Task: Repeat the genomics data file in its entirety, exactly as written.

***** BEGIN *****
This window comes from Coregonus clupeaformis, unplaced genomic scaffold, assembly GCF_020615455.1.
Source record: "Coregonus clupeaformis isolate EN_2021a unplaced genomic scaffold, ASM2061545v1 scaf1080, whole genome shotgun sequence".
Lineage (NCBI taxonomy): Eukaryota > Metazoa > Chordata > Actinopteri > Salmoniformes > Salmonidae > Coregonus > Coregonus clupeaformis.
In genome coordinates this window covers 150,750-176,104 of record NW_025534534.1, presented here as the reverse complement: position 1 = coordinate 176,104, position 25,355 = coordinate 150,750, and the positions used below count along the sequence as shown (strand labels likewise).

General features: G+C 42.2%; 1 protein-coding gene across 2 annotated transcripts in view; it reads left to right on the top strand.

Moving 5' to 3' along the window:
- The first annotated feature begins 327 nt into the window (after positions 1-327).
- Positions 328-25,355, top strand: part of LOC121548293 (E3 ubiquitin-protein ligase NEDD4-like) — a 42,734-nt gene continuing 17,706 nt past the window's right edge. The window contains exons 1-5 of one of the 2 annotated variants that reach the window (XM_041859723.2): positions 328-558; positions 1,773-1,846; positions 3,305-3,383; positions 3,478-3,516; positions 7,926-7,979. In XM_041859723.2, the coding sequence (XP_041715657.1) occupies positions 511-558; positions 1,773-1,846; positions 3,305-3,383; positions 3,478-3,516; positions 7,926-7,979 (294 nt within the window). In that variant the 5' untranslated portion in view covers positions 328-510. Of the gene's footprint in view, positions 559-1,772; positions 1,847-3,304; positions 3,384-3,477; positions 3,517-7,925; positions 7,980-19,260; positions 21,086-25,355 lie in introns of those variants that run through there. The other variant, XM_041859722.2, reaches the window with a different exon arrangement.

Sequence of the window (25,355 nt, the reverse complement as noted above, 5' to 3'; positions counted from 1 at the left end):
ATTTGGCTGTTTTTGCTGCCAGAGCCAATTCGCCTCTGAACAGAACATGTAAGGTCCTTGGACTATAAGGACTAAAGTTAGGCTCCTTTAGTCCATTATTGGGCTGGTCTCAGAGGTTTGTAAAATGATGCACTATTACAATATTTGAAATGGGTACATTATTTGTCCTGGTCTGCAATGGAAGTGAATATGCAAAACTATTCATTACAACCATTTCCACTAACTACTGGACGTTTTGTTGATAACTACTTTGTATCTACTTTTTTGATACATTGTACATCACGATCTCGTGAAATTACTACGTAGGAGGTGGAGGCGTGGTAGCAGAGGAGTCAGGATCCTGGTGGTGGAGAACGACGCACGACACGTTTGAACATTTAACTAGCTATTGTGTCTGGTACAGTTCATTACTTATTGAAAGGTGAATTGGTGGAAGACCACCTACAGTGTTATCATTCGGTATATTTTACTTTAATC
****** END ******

This window comes from Coregonus clupeaformis, unplaced genomic scaffold, assembly GCF_020615455.1.
Source record: "Coregonus clupeaformis isolate EN_2021a unplaced genomic scaffold, ASM2061545v1 scaf1080, whole genome shotgun sequence".
Lineage (NCBI taxonomy): Eukaryota > Metazoa > Chordata > Actinopteri > Salmoniformes > Salmonidae > Coregonus > Coregonus clupeaformis.
In genome coordinates this window covers 150,750-176,104 of record NW_025534534.1, presented here as the reverse complement: position 1 = coordinate 176,104, position 25,355 = coordinate 150,750, and the positions used below count along the sequence as shown (strand labels likewise).

General features: G+C 42.2%; 1 protein-coding gene across 2 annotated transcripts in view; it reads left to right on the top strand.

Moving 5' to 3' along the window:
- The first annotated feature begins 327 nt into the window (after positions 1-327).
- Positions 328-25,355, top strand: part of LOC121548293 (E3 ubiquitin-protein ligase NEDD4-like) — a 42,734-nt gene continuing 17,706 nt past the window's right edge. The window contains exons 1-5 of one of the 2 annotated variants that reach the window (XM_041859723.2): positions 328-558; positions 1,773-1,846; positions 3,305-3,383; positions 3,478-3,516; positions 7,926-7,979. In XM_041859723.2, the coding sequence (XP_041715657.1) occupies positions 511-558; positions 1,773-1,846; positions 3,305-3,383; positions 3,478-3,516; positions 7,926-7,979 (294 nt within the window). In that variant the 5' untranslated portion in view covers positions 328-510. Of the gene's footprint in view, positions 559-1,772; positions 1,847-3,304; positions 3,384-3,477; positions 3,517-7,925; positions 7,980-19,260; positions 21,086-25,355 lie in introns of those variants that run through there. The other variant, XM_041859722.2, reaches the window with a different exon arrangement.

Sequence of the window (25,355 nt, the reverse complement as noted above, 5' to 3'; positions counted from 1 at the left end):
ATTTGGCTGTTTTTGCTGCCAGAGCCAATTCGCCTCTGAACAGAACATGTAAGGTCCTTGGACTATAAGGACTAAAGTTAGGCTCCTTTAGTCCATTATTGGGCTGGTCTCAGAGGTTTGTAAAATGATGCACTATTACAATATTTGAAATGGGTACATTATTTGTCCTGGTCTGCAATGGAAGTGAATATGCAAAACTATTCATTACAACCATTTCCACTAACTACTGGACGTTTTGTTGATAACTACTTTGTATCTACTTTTTTGATACATTGTACATCACGATCTCGTGAAATTACTACGTAGGAGGTGGAGGCGTGGTAGCAGAGGAGTCAGGATCCTGGTGGTGGAGAACGACGCACGACACGTTTGAACATTTAACTAGCTATTGTGTCTGGTACAGTTCATTACTTATTGAAAGGTGAATTGGTGGAAGACCACCTACAGTGTTATCATTCGGTATATTTTACTTTAATC